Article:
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Absolute Zero


A young woman returns to her home town only to miss her mother's funeral by just a few hours. She is most disturbed when she finds out her mother's grave has been robbed. She and a young doctor set out to find out who and why.



Air Dates

  • First Run - October 28, 1976
  • Repeat - February 5, 1977





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7 Responses to Episode 0542

This was an excellent episode. The creep factor was turned up high from beginning to end. The only downside is that the story is not a totally original. As I listened, I did know what was going to happen. EG was right on the mark as usual.

Vinny Viola

Some real howlers in this one. Dr. Ferguson makes the following speech: "I examined the woman who had no pulse, who had ceased to aspirate, who reacted to no reflex test and who on thorough osculation had not the slightest sign of a heartbeat." To aspirate is to draw fluid by suction from a vessel or cavity. How does anyone cease to aspirate? I assume he meant she had ceased to breathe, or respire. Osculation is the act of kissing. I assume he meant auscultation, which is the term for listening to the internal sounds of the body, usually using a stethoscope. Ian Martin should have had a medical professional vet his script. It made me laugh out loud. Killed the dramatic mood there.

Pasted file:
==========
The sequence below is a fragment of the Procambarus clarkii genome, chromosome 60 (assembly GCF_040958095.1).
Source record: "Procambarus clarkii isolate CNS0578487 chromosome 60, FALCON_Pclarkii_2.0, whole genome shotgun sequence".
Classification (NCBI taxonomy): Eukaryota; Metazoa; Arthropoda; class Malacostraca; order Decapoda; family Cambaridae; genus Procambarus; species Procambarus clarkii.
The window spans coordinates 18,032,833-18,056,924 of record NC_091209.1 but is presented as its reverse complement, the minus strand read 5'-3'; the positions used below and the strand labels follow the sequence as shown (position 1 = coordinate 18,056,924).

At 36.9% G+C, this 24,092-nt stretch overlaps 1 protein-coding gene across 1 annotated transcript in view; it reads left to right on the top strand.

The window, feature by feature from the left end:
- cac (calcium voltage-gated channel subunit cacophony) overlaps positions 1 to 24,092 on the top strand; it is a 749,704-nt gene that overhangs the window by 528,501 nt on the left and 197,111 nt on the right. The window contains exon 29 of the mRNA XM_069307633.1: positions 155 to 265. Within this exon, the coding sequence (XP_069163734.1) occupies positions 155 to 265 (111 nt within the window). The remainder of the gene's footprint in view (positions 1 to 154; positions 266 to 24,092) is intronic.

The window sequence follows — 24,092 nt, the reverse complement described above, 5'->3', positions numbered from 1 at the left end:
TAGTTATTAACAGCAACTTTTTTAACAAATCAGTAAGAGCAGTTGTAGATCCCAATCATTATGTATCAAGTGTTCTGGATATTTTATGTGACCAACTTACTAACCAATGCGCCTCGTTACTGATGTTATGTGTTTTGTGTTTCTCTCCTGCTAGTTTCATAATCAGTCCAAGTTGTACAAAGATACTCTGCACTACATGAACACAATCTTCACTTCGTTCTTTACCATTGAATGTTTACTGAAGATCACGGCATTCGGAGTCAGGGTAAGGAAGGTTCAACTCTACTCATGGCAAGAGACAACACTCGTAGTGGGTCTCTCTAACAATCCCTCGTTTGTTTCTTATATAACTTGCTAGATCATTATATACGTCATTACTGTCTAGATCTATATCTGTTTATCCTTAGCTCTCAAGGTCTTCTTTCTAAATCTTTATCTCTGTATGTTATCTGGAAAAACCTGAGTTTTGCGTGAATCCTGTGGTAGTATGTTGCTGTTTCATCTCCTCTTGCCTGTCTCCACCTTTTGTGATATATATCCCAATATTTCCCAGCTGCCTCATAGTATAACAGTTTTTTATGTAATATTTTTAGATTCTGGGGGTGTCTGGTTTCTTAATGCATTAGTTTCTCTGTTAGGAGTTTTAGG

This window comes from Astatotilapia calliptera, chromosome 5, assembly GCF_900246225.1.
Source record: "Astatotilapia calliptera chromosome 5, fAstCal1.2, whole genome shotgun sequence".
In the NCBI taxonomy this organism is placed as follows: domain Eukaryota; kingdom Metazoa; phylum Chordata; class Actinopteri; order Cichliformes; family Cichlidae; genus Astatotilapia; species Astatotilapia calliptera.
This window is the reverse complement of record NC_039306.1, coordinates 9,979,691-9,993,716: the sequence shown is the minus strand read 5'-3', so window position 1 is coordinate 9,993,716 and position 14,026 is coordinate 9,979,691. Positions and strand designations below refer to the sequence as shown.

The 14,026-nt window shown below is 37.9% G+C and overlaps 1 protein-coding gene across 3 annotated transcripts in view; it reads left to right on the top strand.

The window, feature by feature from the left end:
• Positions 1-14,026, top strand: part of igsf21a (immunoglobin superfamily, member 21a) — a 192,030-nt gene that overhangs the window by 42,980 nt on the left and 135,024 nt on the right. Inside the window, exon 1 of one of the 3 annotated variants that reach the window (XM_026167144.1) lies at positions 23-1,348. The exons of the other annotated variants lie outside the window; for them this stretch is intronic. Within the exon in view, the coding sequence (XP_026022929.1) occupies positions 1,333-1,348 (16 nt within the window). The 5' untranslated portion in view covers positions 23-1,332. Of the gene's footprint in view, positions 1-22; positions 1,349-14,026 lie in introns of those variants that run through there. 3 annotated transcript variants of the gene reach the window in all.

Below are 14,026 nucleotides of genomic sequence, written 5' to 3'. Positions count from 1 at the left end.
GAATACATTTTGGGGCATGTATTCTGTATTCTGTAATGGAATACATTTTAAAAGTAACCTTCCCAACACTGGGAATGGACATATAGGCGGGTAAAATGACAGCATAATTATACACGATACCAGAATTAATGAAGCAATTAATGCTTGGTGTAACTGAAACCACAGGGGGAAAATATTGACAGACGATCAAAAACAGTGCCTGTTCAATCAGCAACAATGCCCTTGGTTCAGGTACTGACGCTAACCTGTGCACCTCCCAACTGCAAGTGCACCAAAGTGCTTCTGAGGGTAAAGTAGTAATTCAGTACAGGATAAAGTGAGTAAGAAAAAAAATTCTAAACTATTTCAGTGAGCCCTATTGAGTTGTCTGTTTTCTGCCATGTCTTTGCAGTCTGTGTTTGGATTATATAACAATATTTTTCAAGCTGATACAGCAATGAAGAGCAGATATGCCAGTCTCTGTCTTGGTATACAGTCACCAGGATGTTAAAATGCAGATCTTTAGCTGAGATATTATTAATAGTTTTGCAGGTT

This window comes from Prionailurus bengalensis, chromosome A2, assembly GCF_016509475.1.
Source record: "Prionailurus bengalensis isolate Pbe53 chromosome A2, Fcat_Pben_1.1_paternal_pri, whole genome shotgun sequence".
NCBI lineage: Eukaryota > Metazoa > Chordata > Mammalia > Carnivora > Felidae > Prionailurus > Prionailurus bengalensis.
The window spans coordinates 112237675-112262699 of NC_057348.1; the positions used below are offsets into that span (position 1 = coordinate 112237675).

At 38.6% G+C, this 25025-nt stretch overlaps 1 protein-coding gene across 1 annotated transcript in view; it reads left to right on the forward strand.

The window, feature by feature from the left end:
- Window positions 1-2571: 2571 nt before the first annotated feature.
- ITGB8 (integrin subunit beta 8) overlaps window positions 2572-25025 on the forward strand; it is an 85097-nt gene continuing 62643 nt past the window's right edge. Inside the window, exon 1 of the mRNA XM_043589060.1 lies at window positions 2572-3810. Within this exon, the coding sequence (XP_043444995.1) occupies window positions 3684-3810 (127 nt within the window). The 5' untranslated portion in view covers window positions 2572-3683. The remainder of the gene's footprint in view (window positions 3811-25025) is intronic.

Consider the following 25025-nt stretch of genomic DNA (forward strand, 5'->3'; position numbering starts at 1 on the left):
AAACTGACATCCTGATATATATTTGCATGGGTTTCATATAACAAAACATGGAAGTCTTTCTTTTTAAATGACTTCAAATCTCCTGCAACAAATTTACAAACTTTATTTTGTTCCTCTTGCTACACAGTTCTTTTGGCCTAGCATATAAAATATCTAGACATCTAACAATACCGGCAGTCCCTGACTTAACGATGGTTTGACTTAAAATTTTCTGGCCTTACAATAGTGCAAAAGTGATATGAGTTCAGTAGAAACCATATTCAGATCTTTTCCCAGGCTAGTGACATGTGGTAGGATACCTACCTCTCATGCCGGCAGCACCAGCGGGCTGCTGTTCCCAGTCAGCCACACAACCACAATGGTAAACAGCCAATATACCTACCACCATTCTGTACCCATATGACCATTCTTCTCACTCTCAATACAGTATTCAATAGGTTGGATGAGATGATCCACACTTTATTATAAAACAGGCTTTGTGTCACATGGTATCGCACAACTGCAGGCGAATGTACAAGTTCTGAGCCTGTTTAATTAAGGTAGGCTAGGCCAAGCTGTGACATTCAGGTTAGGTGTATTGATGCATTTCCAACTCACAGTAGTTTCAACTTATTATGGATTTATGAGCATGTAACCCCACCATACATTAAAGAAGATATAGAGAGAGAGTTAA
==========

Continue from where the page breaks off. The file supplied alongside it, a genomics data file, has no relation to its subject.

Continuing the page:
Jerry Dodson

Jerry, after working as an EMT for 7 years I can tell you that we used the term "aspirate" to signify the breathing of the patient. It is used in the medical world for the same purpose. I don't ever remember the term "auscultation" being used either in the field or in the er. Just an FYI. This is a good story to listen to late at night with a good thunder storm and no lights.

Randy McLeod

Winner winner, chicken dinner. Really enjoyed this one. Though I strongly suspected the ending, things aren't always as they appear to be when it comes to RMT.


Jerry aspirate does mean to draw liquid through a tube, but according to my Websters Dictionary, a second meaning of aspirate is to pronounce the consonant 'h' silently at the end of the word such as English, or the sound of breathing in while making a sound similar to the Greek consonant 'h'. I am not sure what that sound is but it involves breathing in. However you are correct, osculation only means the act of kissing, or a kiss. Auscultation means listening to the sound of an organ such as lungs or the heart with a stethoscope. But then how do we know that wasn't originally in script since both words sound the same unless the actor's pronunciation was faulty? I'd have to listen to the episode again.

D.C. Klinkensmit

Good fun listening!

Maureen Maher

Recently read an late 1970s novel with much the same plot


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